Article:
School Dropout Rates Are Dropping, but Are Still No Cause for Celebration
High school graduation rates are one of education’s perennial bad-news stories. How bad? In 2008, there were 1,746 “dropout factories,” high schools that graduate fewer than 60% of their students. But according to a new report released on Tuesday, there is finally some good news to talk about. First, the national graduation rate inched up from 72% in 2001 to 75% in 2008. There were 261 fewer dropout factories in 2008 than in 2002. And during that six-year period, 29 states improved their graduation rates, with two of them — Wisconsin and Vermont — reaching almost a 90% rate.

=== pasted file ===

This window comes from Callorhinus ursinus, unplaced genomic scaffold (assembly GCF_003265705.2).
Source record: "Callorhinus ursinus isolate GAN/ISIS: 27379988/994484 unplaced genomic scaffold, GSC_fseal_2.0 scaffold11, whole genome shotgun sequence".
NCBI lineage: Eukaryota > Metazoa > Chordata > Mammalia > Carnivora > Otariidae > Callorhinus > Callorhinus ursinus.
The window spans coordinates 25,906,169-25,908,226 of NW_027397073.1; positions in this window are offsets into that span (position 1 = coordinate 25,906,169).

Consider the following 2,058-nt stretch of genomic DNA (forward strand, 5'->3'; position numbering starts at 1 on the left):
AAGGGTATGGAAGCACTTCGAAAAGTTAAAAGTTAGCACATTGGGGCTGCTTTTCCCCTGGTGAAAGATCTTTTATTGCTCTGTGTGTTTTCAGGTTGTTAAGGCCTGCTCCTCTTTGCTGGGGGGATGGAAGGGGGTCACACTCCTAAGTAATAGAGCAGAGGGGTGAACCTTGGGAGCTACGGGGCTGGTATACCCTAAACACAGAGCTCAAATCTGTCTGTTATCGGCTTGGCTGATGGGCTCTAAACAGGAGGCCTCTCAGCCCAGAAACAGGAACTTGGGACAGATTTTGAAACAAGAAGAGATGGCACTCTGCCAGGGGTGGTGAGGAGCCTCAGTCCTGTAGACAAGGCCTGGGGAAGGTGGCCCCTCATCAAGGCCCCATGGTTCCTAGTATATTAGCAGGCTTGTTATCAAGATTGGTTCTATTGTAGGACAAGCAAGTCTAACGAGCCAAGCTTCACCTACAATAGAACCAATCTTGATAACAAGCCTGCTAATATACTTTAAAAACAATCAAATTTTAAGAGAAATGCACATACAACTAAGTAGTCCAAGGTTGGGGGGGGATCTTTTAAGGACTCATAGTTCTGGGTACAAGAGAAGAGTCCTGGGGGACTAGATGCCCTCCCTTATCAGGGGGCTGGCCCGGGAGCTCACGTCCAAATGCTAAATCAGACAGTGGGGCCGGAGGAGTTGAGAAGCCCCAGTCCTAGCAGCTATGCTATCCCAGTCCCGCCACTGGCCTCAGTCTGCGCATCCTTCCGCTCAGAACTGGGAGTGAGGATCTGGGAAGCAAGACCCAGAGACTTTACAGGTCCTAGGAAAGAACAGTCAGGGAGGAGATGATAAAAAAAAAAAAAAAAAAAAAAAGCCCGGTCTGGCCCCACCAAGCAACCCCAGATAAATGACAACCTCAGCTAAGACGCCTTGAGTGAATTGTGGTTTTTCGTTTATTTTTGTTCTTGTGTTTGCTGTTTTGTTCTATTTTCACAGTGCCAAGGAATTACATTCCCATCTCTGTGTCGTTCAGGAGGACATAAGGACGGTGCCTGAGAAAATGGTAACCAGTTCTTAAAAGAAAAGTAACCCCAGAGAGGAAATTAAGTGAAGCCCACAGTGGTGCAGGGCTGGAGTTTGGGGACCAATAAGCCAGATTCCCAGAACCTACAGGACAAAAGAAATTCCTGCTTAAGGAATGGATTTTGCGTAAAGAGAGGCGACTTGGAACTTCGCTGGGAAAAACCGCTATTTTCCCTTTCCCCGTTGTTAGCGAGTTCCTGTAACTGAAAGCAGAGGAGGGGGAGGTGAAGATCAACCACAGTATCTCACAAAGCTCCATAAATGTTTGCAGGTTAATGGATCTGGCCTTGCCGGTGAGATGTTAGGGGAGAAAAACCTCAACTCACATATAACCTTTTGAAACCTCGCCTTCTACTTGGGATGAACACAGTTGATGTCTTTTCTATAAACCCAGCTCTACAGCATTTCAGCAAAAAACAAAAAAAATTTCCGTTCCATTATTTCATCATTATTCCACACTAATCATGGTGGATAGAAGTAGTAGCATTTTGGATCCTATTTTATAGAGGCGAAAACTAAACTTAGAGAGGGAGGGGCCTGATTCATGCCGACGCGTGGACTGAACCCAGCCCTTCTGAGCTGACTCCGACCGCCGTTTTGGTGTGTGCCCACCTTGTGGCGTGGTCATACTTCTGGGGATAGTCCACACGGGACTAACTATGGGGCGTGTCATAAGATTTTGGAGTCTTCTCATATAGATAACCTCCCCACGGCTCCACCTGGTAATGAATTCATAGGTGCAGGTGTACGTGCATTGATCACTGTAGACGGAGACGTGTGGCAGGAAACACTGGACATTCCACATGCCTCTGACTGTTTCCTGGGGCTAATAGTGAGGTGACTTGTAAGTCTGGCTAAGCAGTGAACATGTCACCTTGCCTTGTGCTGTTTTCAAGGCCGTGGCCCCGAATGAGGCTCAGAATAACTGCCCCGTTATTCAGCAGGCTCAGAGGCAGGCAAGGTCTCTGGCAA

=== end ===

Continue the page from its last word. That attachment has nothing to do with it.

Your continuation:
But don’t call in the cast of Glee just yet. According to the report, by Johns Hopkins University, along with two education-oriented groups, America’s Promise Alliance and Civic Enterprises, eight states had graduation rates below 70% in 2008, and 2.2 million students still attend dropout factories. An achievement gap also persists: only 64% of Hispanic students and 62% of African Americans graduated in 2008, while 81% of white students did.